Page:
WESTFIELD, NJ — The owners of Boxwood Coffee Roasters on East Broad Street would typically have over 60 seats available, but not for the past four months during which the state has prohibited indoor dining — the result of COVID-19, the shop’s owner said.
On Thursday morning, however, that changed as employees of the Westfield Public Works Department trucked in cement barricades to block off two parking spots in front of the café. The newly created open space — commonly called a parklet — is among an increasing number of temporary sidewalk extensions that restaurants in Westfield are using for outdoor dining.
“The addition of the parklet was essential for us to be able to launch our full menu again and rehire some of our chefs,” said Stephen Bellamy, who along with his wife, Erin, owns Boxwood Coffee Roasters. “Right now, without the parklet, we’re very limited in our seating.”
Bellamy, who applied to the Downtown Westfield Corporation for the outdoor seating area, didn’t have the figure finalized yet, but as DPW workers laid down the cement blocks, he estimated that the addition of the parklet would bring him to nearly half the seating capacity he had prior to the pandemic.
The DWC — the government entity that manages Westfield’s special improvement district — on Wednesday evening decided on guidelines for determining which establishments get parklets and in addition to approving the parklet for Boxwood Coffee Roasters, 143 East Broad St., also approved a parklet for placement in front of Farinolio, 121 East Broad St.
Bob Zuckerman, executive director of Downtown Westfield Corporation, presented rules for parklets to the DWC’s board for approval. They are as follows:
- The parklet that serves the business takes up no more than two parking spots (or four spots for a double parklet for two adjacent businesses and six spots for a triple parklet for three adjacent business, etc.).
- The business or businesses agree to help beautify the parklet(s), as the town is only responsible for placing the plain concrete barriers surrounding the parking spots.
- Preference will be given to restaurants that serve dinner, restaurants that have table service and restaurants that have liquor licenses.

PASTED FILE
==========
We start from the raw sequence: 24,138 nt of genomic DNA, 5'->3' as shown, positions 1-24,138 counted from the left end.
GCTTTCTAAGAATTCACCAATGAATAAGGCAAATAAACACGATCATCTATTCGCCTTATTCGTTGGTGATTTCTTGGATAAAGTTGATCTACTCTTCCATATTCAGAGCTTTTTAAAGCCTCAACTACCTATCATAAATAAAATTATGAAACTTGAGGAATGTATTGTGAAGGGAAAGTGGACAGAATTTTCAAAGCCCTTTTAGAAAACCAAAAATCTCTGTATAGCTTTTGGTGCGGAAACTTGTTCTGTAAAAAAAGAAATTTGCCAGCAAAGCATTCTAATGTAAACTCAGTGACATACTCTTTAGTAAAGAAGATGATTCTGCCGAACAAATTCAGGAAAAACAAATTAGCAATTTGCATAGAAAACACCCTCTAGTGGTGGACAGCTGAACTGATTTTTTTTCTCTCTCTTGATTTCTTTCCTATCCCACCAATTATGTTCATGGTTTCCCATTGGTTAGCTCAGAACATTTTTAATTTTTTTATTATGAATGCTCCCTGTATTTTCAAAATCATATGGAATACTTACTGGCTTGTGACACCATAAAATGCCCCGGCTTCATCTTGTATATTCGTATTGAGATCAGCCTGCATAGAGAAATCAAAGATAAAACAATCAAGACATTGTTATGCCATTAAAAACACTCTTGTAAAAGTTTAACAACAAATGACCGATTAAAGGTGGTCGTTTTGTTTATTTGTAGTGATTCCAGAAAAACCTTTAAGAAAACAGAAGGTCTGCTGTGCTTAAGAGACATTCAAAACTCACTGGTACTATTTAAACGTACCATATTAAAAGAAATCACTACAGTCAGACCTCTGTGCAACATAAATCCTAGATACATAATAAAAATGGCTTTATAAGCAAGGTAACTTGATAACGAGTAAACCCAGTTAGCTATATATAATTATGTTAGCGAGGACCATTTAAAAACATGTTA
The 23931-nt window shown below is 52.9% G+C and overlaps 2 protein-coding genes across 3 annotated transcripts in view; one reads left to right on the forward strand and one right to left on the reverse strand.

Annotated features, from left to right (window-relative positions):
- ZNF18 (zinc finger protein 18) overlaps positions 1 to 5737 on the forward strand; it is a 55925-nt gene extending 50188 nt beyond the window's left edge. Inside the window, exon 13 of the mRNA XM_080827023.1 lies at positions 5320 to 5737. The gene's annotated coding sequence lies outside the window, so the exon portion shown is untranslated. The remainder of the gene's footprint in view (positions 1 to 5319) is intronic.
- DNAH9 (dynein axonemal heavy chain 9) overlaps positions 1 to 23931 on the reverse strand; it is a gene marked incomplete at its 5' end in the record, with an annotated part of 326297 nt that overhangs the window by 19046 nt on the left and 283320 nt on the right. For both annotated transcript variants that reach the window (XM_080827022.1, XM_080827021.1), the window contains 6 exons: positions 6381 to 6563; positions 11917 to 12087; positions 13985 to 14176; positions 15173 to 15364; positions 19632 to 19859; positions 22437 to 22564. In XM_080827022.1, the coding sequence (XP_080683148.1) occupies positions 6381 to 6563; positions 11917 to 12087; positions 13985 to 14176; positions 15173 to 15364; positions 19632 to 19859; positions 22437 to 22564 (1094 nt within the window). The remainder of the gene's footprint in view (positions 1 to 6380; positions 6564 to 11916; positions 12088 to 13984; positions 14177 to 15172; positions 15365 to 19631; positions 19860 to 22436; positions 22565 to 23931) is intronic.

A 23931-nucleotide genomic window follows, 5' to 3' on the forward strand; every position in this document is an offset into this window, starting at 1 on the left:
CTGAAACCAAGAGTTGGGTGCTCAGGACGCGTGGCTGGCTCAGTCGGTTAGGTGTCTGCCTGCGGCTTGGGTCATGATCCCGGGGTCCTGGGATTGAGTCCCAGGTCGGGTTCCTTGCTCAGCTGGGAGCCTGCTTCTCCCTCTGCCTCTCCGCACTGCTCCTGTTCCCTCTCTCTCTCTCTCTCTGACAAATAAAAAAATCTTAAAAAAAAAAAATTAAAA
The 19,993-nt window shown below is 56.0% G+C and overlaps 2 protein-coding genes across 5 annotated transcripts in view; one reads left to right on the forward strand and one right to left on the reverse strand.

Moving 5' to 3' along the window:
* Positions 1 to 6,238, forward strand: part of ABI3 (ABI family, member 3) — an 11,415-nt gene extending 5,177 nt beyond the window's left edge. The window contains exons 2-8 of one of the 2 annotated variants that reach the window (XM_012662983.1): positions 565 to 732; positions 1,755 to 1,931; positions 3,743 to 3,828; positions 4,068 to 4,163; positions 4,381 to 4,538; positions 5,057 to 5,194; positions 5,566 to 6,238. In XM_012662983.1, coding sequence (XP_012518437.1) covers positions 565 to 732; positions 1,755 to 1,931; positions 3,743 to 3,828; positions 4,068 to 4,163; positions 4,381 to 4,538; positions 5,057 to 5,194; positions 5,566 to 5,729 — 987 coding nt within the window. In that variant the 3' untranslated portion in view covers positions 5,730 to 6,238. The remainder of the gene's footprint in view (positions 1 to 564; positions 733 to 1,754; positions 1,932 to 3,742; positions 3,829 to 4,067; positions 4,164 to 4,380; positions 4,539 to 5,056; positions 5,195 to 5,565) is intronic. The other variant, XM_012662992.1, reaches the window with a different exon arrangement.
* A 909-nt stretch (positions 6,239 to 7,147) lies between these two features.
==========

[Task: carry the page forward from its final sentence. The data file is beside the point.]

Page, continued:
Board members agreed on the new rules with the stipulation that umbrellas or a canopy be “strongly encouraged” for businesses operating a parklet. Board member Michael La Place recalled that he had been seated in a parklet outside of Vicki’s Diner, 110 East Broad St., when a downpour interrupted patrons.
“I saw people jump out of their tables because it started raining,” La Place said. “It got really disruptive.” Umbrellas seen Thursday have since been set up at that particular parklet.
While a benefit for food establishments using the spaces for business during the pandemic, Zuckerman noted, the original intent of parklets is as a shared public space — a miniature park in parking spots. The parklets on Quimby Street, he said, reflect that intent following officials’ decision to convert the street into a one-way thoroughfare seven days a week to allow space for both parklets and parking.
“I’m very optimistic that we finally found the right mix — the right balance — here for Quimby,” Zuckerman said.
This isn’t Westfield’s first experience with parklets. In 2017, Westfield installed its first parklet on Elm Street. The venture originally intended as a public space ended in controversy as the space became almost exclusively used by restaurants, which had set out the chairs for the parklet. During COVID-19 and the resulting ban on indoor dining, however, that private use of a public space is not the contested issue it once was.
As for the consumer experience?
Husband and wife Gary and Sharon Katcher, of Westfield, found themselves sipping beverages while seated in a parklet in front Rock ‘N’ Joe Coffee Bar, 20 Prospect St., and 16 Prospect Wine Bar & Bistro, 16 Prospect St., Thursday.
“It’s great,” said Sharon Katcher, while under a canopy and next to ornamental carpets covering the parklet’s cement blocks. “They should do more of it until this [pandemic] resolves itself.”
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